Monday, 3 March 2014

How My Heart Broke Watching Channel 4's First Dates - Thoughts on Stammering

I recently accidentally saw part of a show that is not the sort I would ever seek to watch, but which I felt surprisingly moved by, principally because of the experience of one person in it.  The show has left me thinking about social issues for a few days,  but it was not some philosophical existentialist programme extorting mind-blowing theories. It was First Dates on Channel 4.

I hasten to explain that I did not tune in specially. I had fallen asleep on the sofa one night and dragged myself half-conscious to the bedroom in the wee hours, switching on the telly as I got ready for bed and a repeat of the show provided background.  There I saw the sort of thing you might expect: a woefully TOWIE influenced lot of singles all meeting up for blind dates in a single restaurant on a single night.   Several were people who had been on the planet for all of two decades bemoaning how they’d never met the right person.  Most of the women looked like Jordan wannabies, when even Jordan isn’t Jordan anymore. Some had that baffled, permanently quizzical look that many foolish youngsters sport these days after bidding farewell to their decent, purposeful eyebrows in favour of scary tattooed ones by clearly mischievous tattoo artists who like a good laugh.

We met a blonde girl who turned up to her first date with her dog. Dressed in a shirt and shorts with braces and a tie. The dog was.  (A weird consequence of the dog outfit was that, presumably for hygiene and access reasons, its bottom and other nether regions were left exposed in gaps in the attire.  It had the effect of emphasising those delicate areas, as though an otherwise well-dressed dog had strolled in wearing a shirt and tie with butt-less chaps.  I’d like to see someone try to cheat the dress code of a Pall Mall gentlemen’s club in that way.)  Naturally, the little dog came with blanket, hot water bottle and lots of fuss, and once the date realised that the girl came with the dog,  he was remarkably less interested.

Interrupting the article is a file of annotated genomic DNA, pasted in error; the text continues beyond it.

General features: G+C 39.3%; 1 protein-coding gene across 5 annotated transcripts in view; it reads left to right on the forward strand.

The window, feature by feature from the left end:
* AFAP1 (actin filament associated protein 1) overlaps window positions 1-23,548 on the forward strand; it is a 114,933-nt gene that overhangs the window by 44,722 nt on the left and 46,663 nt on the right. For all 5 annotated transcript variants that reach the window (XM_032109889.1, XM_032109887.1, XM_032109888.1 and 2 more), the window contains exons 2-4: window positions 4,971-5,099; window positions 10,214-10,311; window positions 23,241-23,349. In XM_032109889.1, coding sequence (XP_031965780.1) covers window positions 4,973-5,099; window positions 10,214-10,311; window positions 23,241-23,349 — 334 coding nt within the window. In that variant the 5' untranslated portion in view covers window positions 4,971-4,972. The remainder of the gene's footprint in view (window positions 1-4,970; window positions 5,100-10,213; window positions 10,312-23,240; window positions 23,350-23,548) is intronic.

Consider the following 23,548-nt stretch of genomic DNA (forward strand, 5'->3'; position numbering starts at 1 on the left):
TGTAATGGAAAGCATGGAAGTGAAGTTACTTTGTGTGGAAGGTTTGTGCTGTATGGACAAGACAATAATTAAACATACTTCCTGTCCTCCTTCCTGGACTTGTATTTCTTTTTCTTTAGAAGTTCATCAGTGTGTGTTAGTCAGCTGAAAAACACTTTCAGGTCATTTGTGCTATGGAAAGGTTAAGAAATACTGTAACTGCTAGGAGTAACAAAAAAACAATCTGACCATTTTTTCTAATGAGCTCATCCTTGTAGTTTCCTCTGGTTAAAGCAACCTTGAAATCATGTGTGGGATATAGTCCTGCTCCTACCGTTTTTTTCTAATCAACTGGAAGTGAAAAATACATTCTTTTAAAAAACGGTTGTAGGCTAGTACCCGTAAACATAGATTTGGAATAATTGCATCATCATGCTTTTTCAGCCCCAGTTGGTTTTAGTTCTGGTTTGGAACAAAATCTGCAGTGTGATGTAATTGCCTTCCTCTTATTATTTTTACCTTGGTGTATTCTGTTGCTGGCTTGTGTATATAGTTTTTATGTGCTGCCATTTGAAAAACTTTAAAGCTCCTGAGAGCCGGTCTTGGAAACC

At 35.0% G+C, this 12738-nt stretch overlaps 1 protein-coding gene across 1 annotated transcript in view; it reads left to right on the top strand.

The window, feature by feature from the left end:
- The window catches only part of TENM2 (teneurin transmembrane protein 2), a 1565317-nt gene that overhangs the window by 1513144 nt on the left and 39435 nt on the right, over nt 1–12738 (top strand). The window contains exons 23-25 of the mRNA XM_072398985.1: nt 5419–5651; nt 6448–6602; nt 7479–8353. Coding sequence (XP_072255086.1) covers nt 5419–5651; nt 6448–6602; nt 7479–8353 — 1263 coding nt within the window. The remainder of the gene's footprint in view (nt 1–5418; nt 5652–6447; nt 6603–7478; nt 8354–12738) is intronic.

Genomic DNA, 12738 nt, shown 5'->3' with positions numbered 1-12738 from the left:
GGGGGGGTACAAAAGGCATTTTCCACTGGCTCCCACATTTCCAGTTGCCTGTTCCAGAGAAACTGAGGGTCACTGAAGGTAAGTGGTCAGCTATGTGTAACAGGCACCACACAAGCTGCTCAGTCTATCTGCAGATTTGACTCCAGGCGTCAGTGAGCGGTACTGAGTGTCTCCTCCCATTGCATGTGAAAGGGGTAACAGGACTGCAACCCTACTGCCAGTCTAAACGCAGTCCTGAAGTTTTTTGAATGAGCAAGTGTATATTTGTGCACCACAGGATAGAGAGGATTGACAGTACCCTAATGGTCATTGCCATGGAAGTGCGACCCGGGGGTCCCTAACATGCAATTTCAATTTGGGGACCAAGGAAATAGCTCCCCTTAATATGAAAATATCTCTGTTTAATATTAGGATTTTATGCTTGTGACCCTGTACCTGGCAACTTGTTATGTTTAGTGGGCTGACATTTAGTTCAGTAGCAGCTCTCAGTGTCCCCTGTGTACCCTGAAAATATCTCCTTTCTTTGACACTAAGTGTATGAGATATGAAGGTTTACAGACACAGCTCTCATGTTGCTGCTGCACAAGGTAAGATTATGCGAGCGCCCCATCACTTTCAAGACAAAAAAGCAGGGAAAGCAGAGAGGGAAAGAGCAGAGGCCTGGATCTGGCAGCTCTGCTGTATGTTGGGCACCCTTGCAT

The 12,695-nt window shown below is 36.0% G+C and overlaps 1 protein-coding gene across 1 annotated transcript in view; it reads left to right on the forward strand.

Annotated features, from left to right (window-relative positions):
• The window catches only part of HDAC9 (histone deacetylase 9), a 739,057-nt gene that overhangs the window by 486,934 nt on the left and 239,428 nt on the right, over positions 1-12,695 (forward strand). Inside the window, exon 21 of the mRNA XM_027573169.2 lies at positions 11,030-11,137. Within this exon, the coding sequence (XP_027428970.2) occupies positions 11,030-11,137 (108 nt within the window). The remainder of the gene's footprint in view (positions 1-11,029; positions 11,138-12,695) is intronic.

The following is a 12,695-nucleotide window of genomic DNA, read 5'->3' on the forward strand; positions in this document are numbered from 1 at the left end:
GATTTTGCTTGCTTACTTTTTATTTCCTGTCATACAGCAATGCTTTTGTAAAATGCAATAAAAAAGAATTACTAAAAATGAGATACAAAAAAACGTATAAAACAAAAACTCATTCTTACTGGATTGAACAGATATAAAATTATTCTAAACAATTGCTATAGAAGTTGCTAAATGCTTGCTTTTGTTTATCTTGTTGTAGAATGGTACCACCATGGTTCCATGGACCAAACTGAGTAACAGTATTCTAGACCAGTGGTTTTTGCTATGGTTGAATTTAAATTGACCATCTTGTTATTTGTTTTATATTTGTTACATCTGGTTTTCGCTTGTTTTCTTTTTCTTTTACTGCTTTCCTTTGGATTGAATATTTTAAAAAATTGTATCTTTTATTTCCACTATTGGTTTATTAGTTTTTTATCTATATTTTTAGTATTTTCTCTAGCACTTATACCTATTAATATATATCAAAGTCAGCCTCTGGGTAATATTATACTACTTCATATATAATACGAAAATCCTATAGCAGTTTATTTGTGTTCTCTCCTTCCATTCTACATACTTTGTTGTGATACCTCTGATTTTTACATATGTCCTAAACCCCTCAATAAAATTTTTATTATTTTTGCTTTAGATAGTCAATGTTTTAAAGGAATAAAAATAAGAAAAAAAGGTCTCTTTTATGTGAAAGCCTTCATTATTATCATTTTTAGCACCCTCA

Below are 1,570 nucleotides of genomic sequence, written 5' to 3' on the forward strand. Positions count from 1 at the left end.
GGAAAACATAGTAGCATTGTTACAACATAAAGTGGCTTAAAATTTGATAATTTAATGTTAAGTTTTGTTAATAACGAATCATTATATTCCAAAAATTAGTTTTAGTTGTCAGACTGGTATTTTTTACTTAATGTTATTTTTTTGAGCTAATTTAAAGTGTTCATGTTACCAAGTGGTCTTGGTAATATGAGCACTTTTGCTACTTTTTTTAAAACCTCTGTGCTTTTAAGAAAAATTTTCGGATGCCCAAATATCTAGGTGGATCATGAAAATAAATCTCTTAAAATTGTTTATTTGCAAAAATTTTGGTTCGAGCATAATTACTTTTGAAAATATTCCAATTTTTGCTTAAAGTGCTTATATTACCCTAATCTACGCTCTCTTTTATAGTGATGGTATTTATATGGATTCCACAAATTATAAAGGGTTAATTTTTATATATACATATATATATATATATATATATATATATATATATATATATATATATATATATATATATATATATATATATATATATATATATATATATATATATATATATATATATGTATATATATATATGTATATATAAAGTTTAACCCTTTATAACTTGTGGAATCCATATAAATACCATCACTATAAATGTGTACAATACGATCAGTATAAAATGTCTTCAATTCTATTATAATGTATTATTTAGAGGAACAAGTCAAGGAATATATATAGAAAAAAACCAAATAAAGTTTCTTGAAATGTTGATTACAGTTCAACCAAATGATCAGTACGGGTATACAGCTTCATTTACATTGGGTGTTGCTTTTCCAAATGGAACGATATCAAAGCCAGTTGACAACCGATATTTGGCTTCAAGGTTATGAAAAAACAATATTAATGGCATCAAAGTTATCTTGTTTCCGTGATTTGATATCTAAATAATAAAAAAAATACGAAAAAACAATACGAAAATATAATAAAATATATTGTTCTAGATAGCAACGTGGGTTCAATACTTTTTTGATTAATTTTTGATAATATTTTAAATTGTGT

Another girl hid behind so much physical fakery that, presumably to avoid being mistaken for a transvestite, she resorted to wearing her bulging chesticles mostly outside of her clothes, distractingly tucking edges of them back into the miniscule bustier she was nearly wearing.  I've had to make the odd wardrobe adjustment myself but it’s generally been subtly pulling up a falling bra strap or hitching up a trailing slip when no one’s looking. In this case, I shared her date’s comment that one didn’t know where to look.  It perhaps prepared him for her rapid admission that, feeling warm despite barely being covered, she couldn’t take her pants off as she had no knickers on.   Never mind; he demonstrated that he was not the king of charm when telling his friend in the loo (yes, the cameras filmed in there to eavesdrop on chat with fellow loo-goers), ‘She’s not my type but I’d definitely stick one in her’.  A true prince.

Amidst the mammoth mountains of make-up on display, tonnes of tramp stamps and plentiful piercings, there were also a few pleasant people.  In particular, there was Paul.
Paul was introduced as a 32-year-old death metal addict from Weymouth, who we later learn is an assistant manager of a shop.  He seemed kind and, despite his questionable taste in music, tattoos and a few subtle piercings, he seemed gentle and normal, by which I mean genuine and human, which in this company made him king.

But for some reason he drew---well, I mustn’t unkindly say ‘the short straw’ (I mean, it’s not like she brought an obscenely dressed dog with her), but he drew a straw that brought him a blind date in the form of a bumptious, grimacing Canadian.  She explained in her piece to camera how all her boyfriends married the person they dated right after her, which she interpreted as her doing all the renovations before someone else got the house.  I later wondered if maybe all her exes felt, after their escape, that they had a new appreciation for absolutely anyone else and thus snatched them up….but I don’t wish to be wicked.
In any case, that is not why I ended up feeling tearful after watching their encounter.

We joined Paul and Christine as they met about 21 minutes into the show, and returned to them shortly after another couple spat out their Tabasco-drenched oysters, bemoaning that they tasted like the sea (they must swim in spicy waters, but power to them for trying something new. I won’t question their motives).  We cut to Christine’s pre-date interview, where she explains that a lot of men have said that she intimidates them, that ‘they wouldn’t want to date a woman like me because it’s scary being around a woman who’s as—I guess—intelligent as I am’.  Yeah, that’s why. Weirdly, we have lots in common. We are both North American veggies  who like writing and don’t drink, smoke or do drugs.  Come to think of it, I have also been told that I can be intimidating, but it never occurred to me to assume it’s because of my intelligence. Stupid me.   
So let’s just say she was a force to be reckoned with, and I imagine a challenge for any confident, smooth chap there.  She sat down at the bar with Paul, who managed the opening conversation brilliantly considering, it soon became evident, that he had a faint stutter.  Extremely faint—it was barely noticeable, and I was impressed that he managed it so well.  But when he first stumbled, initially skipping a word that he managed to fill easily when called on it, then very slightly dragging out an ‘s’, she looked at him like he was standing on a rotting corpse and she couldn’t bear the stench.  It wasn’t quite the face that The Now Show recently paraphrased from the Thick of It: ‘like Dot Cotton licking urine off a nettle’, but it was not a kindly tolerant one.